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100 Faces of Forestry
Joshua Halofsky

Joshua Halofsky

Studying Ecology at Different Scales

Joshua Halofsky, graduate student in the Department of Forest Resources, remembers hiking every summer with his father during his youth. “Since I was 5-years-old, he would take a week off from work, and we’d go camping in the mountains, just the two of us. I think that really spurred my interest in the outdoors,” he says. Josh continued studying the natural environment in high school. “By the time I was a senior, my biology teacher predicted that I’d be an ecologist,” Josh laughs, “I guess my interest was really apparent even back then.”

After completing his undergraduate work at Washington University in St. Louis with a degree in Environmental Science, Josh headed off to Rutgers to earn his M.S. in Geography. At Rutgers, he became interested in the concepts of pattern and processes at fine and broad scales. “It really fascinated me to see how an ecological pattern or process could change depending on my perspective, which in turn could change my interpretation and understanding of the pattern or process.”

Josh’s first landscape-scale research was related to forest fires and the variability within a fire. “When you are on ground, you can see that some individual trees burn while some do not,” he says. “As you get farther and farther from the burn, such as in an airplane above the fire, you lose a lot of that fine-scale information—what you can understand about the landscape changes when you are either looking at it up close or from far away.”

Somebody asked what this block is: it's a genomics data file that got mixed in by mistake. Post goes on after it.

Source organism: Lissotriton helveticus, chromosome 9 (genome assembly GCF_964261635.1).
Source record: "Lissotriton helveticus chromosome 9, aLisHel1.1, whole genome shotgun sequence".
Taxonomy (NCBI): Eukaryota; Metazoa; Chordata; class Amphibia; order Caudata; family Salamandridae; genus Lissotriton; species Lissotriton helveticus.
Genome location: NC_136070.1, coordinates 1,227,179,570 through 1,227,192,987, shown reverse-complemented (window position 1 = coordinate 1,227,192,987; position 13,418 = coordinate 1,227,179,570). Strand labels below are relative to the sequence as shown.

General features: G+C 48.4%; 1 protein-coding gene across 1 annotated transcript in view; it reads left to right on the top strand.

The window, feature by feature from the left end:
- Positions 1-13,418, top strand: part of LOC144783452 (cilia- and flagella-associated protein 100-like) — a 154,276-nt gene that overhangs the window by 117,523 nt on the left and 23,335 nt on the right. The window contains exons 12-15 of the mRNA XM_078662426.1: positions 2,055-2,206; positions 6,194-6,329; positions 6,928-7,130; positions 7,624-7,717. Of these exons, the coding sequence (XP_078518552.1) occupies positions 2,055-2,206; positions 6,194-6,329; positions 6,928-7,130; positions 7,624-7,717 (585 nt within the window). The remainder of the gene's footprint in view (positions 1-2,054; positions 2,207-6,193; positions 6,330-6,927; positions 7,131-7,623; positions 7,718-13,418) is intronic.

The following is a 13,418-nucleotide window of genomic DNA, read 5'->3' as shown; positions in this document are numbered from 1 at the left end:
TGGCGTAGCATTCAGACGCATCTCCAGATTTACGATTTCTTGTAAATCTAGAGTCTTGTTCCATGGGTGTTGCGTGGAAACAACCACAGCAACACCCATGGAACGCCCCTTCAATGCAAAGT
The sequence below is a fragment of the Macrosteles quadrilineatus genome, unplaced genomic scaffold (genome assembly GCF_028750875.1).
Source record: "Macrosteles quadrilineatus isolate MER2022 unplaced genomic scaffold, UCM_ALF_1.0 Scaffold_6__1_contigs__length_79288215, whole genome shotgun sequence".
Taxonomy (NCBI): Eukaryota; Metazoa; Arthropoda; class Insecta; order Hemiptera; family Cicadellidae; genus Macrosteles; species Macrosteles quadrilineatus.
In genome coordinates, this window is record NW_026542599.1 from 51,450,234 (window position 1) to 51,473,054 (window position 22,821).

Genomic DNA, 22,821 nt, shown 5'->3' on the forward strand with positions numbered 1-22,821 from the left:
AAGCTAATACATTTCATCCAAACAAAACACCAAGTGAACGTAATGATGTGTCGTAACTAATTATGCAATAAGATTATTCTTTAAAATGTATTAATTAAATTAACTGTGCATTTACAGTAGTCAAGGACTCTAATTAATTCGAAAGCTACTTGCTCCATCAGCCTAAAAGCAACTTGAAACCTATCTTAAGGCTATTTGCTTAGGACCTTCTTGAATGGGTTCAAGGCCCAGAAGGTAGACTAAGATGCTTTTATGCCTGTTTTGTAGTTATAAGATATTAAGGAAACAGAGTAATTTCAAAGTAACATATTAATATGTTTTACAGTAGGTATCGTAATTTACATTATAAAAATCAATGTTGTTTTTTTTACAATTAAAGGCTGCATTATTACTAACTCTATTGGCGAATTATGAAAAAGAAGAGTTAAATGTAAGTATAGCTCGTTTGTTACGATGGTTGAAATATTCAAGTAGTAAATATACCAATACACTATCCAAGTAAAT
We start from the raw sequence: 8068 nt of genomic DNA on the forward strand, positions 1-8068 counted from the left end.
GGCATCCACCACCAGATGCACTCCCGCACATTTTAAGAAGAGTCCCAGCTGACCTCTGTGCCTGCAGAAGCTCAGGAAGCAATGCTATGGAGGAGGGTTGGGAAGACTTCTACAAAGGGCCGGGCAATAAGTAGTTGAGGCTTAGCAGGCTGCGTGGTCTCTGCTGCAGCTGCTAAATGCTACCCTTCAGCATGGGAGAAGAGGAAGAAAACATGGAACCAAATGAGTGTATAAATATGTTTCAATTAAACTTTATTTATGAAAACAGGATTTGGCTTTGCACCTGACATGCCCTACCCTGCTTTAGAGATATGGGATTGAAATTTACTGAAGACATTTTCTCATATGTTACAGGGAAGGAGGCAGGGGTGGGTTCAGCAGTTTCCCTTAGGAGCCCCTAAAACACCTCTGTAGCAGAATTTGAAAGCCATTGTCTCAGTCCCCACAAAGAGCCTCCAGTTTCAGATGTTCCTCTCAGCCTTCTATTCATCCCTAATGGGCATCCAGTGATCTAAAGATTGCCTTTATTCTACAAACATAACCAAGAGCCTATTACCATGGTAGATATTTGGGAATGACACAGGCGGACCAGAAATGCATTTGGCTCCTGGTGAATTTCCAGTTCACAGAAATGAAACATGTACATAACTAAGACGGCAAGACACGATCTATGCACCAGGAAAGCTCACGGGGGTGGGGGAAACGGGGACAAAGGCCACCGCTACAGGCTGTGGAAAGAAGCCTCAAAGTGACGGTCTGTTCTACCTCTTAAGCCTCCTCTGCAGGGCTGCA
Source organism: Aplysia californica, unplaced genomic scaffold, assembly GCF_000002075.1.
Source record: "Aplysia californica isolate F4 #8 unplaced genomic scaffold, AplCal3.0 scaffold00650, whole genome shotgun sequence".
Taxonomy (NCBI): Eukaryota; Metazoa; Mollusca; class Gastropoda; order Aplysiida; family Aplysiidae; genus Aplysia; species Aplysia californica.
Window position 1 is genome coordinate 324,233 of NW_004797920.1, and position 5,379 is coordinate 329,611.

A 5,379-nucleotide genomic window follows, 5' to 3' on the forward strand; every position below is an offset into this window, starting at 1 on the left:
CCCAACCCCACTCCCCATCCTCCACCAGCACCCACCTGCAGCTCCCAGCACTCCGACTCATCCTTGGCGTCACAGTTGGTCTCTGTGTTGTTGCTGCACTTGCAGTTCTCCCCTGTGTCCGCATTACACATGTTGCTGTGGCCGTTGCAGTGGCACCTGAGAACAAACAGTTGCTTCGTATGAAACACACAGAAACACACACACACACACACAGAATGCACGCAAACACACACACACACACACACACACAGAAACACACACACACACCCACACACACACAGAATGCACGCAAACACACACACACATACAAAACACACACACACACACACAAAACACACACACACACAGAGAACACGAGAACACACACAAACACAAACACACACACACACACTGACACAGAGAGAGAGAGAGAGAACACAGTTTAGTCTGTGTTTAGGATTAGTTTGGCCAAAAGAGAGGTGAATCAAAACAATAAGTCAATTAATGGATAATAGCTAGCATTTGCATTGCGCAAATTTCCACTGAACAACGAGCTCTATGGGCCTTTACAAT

Now working on his doctorate with Professor Bill Ripple, Josh gets a chance to apply his skills in ecology to investigate aspen recruitment and elk predation risk in Yellowstone National Park. Their research is centered on patterns of aspen decline and regeneration in the park and the processes that influenced those patterns. They investigated fire, climate, and other possible causes, including the large numbers of elk that browse the aspen. “The decline in the number of aspen growing in the study area only started to occur during the 1920s— a time when wolves were being exterminated from the park. We have indications of what might be a reversal of that trend only since the mid-1990s, coincident with wolf reintroduction in 1995,” he says. “This is not necessarily conclusive, but in conjunction with other evidence, the results support the idea that elk herbivory changed when wolves disappeared and has begun to change again since wolves were reintroduced.”

Josh will be working for the Washington Department of Natural Resources after his Ph.D. studying how policy decisions and forestry techniques influence the habitat and prey of endangered species. However, he considers the time he spent conducting research in Yellowstone to be extremely important. “I feel like my time in Yellowstone has given me the perspective to look at most ecological interactions on broader scales. I feel pretty lucky that I was able to work there,” he says. “What I love about my current research is that I get to examine interactions between plants and animals, not just patterns of aspen growth, but also how elk and wolves might influence aspen. It’s really great to be able to study the relationships between species.”

Bio of Josh Halofsky written by Bryan Bernart, Editorial Assistant, Forestry Communications Group, College of Forestry

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